There are a lot of angry people in Box Elder County. It's the Dr. Dewey MacKay thing.
I understand. Doctors heal people. Healed people are grateful. In a small town, a good doctor is widely loved.
But jurors convicted MacKay on 40 counts of distributing drugs. One person died. The prospect of 20 years in prison is not sitting well with those grateful people.
Hundreds, including prominent elected officials, wrote to the judge, who is clearly sympathetic. After last Sunday's column, a few wrote to me. Their stories of family members kept from pain, friends healed and MacKay's community service are, I am sure, sincere.
But his victims are writing, too, and they are furious.
They feel betrayed by MacKay, their elected officials and the judge, who continues to sympathize with MacKay.
Consider one father, whose name I will not use because he has enough trouble:
"It was a well-known fact throughout the drug community that he was the 'pain doctor.' All one had to do was to get an appointment, have a Brigham City address and complain about having something sore to get a three-month supply of Oxycodone.
"My daughter got caught up in this scam and, through the help of much older pushers, was paid money and drugs to visit him, obtain the prescription and deliver pills to Ogden locations for distribution and consumption.
"My daughter is struggling for her life, and I can lay part of the blame on this freewheeling pain doctor who chose to put (personal) gain in front of his oath. He is a thug dealing drugs and should be treated as one."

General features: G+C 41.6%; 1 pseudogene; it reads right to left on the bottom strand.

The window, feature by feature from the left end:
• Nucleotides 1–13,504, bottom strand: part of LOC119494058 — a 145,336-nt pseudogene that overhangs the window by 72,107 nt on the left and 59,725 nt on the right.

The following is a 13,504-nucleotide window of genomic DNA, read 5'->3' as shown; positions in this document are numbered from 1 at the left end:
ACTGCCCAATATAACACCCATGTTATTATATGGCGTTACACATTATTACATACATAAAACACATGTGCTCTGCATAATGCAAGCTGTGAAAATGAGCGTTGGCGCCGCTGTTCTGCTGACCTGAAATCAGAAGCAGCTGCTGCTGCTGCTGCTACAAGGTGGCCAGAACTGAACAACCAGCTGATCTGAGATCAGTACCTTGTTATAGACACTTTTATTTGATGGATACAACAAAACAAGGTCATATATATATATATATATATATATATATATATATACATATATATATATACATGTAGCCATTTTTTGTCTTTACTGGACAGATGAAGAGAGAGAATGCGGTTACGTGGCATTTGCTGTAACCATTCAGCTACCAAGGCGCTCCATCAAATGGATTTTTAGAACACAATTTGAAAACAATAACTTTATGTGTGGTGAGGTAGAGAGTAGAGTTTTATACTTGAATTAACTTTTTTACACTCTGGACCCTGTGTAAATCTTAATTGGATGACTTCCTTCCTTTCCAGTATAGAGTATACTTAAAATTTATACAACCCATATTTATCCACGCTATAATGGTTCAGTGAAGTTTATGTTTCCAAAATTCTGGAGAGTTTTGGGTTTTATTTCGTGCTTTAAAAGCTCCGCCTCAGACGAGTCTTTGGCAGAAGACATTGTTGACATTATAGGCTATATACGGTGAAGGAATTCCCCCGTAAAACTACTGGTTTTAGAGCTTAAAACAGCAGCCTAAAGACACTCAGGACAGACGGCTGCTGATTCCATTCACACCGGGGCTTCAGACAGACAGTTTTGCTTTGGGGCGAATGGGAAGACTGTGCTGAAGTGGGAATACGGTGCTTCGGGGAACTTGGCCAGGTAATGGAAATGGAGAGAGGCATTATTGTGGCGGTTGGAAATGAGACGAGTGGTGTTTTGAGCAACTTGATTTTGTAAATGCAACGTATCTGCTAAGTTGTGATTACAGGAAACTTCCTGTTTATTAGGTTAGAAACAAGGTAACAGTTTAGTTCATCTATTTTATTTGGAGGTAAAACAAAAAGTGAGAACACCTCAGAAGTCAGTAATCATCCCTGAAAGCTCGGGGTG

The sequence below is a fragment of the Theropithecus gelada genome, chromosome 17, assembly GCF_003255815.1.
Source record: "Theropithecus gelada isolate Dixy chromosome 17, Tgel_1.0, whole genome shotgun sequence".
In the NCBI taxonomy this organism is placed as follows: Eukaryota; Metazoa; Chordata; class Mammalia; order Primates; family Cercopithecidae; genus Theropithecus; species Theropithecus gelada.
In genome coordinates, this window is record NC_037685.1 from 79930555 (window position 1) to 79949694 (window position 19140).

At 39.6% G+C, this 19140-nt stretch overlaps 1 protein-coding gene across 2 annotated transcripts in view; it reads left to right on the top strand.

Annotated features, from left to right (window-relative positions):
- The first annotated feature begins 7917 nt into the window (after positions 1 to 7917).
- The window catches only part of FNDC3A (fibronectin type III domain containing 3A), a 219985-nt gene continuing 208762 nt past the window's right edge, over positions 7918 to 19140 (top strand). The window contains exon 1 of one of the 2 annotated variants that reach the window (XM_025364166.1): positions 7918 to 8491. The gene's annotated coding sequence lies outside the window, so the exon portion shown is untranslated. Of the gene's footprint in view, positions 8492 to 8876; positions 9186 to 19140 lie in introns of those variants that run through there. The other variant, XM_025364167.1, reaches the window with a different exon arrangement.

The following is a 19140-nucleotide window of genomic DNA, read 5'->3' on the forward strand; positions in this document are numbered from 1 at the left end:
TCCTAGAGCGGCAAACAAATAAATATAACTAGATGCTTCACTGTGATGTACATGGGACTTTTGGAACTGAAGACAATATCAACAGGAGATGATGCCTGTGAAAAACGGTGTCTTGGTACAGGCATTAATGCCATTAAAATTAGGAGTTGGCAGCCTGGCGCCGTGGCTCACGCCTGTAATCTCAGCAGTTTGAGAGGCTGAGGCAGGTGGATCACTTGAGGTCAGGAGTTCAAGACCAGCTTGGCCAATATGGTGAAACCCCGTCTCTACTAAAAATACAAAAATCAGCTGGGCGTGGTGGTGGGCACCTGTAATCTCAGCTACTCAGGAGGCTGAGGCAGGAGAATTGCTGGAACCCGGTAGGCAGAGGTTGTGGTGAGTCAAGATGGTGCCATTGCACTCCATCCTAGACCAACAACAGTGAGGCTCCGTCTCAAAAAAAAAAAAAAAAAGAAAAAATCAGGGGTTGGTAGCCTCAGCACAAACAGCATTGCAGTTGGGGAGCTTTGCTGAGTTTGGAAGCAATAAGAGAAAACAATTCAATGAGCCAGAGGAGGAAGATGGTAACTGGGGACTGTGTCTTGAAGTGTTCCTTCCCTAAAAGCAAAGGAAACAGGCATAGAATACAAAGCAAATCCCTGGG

Cathy Moriarty runs Recovery Counseling Center in Brigham City.
"We had several people (both male and female) who were court-ordered into our counseling. They had originally gone to Dr. MacKay for pain issues or even went in and said they were having pain and the doctor didn't do any kind of follow-up work with them.
"He just prescribed whatever they wanted. Many of these people became heavily addicted to the meds, or used them to sell on the street and then went back for more prescriptions."
Tyler Wirick is the nephew of Dave Wirick, who died using drugs prescribed by Dr. MacKay.
"My uncle was a victim just like any person who overdoses on illegal drugs is a victim. Thank you for pointing out that MacKay had a fiduciary duty to my uncle to protect him, and MacKay had a professional duty to 'First, do no harm.' "
Tyler is a lawyer in Idaho.
"I've learned quite a bit about my 'great family guy, churchgoer, father, and Rotarian' friends and neighbors. I've defended a close friend who could be described as 'great' in family, church and fatherhood for embezzling tens of thousands of dollars, and a 'great' church friend for child abuse and DUI."
Good people do wrong. Former Penn State coach Joe Paterno saw his distinguished career destroyed because society does not tolerate child sexual abuse, even through simple failure to stop it.
On the other extreme, Catholic priests who molested altar boys got their wrists slapped by the church. The problem got worse.
Speaking of wrist slaps, MacKay still has his Utah license to practice medicine and to prescribe controlled substances. Both expire Jan. 31.
Utah has a hold on them so they can't be renewed, but as of Friday, the Division of Occupational and Professional Licensing confirmed, both are active.
On Thursday, federal District Judge Dee Benson ordered MacKay to forfeit $2,520 in proceeds from drug distribution.
Federal prosecutors wanted a lot more, but that's all the judge, who has repeatedly apologized to MacKay for the trouble he is having, would give them.